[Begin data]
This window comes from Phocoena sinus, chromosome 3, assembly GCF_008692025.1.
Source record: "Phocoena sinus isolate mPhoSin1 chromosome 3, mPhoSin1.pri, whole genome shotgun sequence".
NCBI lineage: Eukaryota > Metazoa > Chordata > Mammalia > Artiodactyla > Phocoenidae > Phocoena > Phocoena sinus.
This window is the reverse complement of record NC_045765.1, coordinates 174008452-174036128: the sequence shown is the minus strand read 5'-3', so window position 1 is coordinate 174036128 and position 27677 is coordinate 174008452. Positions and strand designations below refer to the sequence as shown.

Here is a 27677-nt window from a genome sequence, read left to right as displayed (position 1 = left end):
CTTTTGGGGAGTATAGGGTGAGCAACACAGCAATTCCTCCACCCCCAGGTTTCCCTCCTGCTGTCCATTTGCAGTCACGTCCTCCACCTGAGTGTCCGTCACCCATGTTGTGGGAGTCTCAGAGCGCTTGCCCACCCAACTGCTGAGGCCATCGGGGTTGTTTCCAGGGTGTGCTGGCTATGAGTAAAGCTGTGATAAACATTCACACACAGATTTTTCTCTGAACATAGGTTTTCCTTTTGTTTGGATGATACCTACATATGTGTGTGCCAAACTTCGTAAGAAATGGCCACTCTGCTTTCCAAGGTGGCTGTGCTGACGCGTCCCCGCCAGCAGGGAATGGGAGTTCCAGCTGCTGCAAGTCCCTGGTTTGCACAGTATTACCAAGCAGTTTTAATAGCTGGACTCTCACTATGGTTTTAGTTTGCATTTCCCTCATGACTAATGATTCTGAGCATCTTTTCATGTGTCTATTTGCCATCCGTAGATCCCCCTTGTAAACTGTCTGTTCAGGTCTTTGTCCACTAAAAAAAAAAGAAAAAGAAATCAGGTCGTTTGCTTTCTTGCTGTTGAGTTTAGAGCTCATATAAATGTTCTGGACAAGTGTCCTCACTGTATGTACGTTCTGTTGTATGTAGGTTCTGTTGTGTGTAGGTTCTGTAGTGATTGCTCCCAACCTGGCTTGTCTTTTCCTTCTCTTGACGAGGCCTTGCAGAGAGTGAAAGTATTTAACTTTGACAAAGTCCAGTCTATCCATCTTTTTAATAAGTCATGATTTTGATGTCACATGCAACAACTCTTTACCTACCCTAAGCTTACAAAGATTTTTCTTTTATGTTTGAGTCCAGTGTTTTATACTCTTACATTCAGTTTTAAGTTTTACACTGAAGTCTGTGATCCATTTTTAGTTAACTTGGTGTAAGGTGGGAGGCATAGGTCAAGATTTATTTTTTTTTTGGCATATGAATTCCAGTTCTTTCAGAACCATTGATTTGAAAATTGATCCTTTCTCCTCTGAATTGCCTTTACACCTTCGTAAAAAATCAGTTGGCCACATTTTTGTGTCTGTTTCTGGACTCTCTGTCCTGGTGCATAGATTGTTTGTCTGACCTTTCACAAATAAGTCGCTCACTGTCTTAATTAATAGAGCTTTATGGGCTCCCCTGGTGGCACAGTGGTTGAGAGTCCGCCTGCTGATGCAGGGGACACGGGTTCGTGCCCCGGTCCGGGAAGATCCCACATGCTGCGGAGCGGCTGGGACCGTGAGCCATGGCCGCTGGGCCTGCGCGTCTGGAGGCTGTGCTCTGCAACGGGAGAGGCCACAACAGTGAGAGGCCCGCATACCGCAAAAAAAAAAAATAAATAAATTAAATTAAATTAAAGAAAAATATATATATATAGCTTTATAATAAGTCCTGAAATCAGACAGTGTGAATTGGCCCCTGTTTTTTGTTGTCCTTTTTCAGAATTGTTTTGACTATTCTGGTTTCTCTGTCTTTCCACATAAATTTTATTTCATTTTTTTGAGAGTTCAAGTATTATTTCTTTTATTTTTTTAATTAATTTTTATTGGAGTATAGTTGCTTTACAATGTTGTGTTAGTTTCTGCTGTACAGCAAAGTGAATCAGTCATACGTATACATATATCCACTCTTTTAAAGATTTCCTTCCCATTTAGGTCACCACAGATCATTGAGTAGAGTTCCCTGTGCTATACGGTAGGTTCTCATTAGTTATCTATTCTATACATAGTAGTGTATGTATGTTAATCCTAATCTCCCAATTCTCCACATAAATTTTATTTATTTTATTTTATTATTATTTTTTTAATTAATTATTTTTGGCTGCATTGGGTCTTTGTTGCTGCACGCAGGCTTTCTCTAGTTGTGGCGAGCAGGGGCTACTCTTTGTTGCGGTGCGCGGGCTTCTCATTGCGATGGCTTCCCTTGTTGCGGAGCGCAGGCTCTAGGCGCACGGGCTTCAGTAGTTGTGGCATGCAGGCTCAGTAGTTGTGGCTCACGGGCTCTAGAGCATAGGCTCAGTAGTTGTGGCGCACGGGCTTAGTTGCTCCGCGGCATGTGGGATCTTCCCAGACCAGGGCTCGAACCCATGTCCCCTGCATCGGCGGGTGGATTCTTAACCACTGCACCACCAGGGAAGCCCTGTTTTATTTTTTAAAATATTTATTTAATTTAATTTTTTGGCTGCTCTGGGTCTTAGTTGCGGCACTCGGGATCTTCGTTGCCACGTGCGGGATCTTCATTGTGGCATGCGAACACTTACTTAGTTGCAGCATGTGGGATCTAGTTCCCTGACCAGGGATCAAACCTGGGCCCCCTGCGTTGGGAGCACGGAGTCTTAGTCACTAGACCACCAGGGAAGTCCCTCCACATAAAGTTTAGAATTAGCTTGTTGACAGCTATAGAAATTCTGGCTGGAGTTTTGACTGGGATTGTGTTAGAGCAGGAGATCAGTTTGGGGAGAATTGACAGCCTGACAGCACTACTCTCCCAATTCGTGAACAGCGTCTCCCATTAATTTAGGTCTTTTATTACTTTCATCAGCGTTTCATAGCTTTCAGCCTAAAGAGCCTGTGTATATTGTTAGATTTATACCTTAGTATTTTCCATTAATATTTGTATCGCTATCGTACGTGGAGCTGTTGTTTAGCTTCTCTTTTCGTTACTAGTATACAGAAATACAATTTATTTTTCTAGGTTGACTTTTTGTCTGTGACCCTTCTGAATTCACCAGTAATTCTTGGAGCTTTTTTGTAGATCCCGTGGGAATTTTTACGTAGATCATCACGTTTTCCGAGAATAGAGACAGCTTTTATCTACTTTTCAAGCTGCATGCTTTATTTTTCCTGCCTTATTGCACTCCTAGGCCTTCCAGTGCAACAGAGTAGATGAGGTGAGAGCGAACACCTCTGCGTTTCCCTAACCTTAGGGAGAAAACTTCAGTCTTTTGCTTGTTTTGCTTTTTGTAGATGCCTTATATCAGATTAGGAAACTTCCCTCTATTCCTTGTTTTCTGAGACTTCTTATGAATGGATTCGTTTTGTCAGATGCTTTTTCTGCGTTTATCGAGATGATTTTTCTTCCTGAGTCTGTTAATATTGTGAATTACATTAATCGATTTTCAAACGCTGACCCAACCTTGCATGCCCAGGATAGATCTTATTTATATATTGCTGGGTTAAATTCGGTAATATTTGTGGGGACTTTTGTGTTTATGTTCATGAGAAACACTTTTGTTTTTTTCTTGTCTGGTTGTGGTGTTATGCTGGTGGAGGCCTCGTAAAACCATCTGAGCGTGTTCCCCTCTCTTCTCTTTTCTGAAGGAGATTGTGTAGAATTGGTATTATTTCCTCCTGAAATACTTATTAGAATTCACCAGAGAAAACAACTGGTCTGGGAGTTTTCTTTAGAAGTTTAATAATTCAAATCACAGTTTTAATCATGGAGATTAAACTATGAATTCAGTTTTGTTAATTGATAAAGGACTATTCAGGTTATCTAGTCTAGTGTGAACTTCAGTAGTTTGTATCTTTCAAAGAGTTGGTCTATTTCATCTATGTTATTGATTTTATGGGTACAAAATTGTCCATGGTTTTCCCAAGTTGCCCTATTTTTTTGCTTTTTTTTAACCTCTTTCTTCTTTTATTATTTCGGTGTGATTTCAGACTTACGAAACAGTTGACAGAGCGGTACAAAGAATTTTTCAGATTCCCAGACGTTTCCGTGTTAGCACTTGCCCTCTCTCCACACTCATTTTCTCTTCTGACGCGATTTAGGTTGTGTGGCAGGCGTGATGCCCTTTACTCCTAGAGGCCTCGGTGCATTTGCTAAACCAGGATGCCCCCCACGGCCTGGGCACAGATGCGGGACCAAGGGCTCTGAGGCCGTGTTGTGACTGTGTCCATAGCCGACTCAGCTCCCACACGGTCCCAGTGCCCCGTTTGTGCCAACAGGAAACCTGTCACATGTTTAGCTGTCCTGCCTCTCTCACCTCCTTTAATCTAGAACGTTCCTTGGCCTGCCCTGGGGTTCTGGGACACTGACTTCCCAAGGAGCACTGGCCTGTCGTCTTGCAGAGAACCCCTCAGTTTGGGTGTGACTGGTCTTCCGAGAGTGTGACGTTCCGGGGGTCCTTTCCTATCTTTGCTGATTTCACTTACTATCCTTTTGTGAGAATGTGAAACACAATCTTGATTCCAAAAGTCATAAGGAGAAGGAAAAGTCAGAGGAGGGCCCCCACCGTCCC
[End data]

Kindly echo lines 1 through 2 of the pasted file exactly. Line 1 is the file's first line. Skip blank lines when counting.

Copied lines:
This window comes from Phocoena sinus, chromosome 3, assembly GCF_008692025.1.
Source record: "Phocoena sinus isolate mPhoSin1 chromosome 3, mPhoSin1.pri, whole genome shotgun sequence".